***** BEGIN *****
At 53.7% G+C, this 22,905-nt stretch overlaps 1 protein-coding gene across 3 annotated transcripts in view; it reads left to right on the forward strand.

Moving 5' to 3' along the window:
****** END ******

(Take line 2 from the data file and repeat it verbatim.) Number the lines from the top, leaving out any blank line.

Moving 5' to 3' along the window: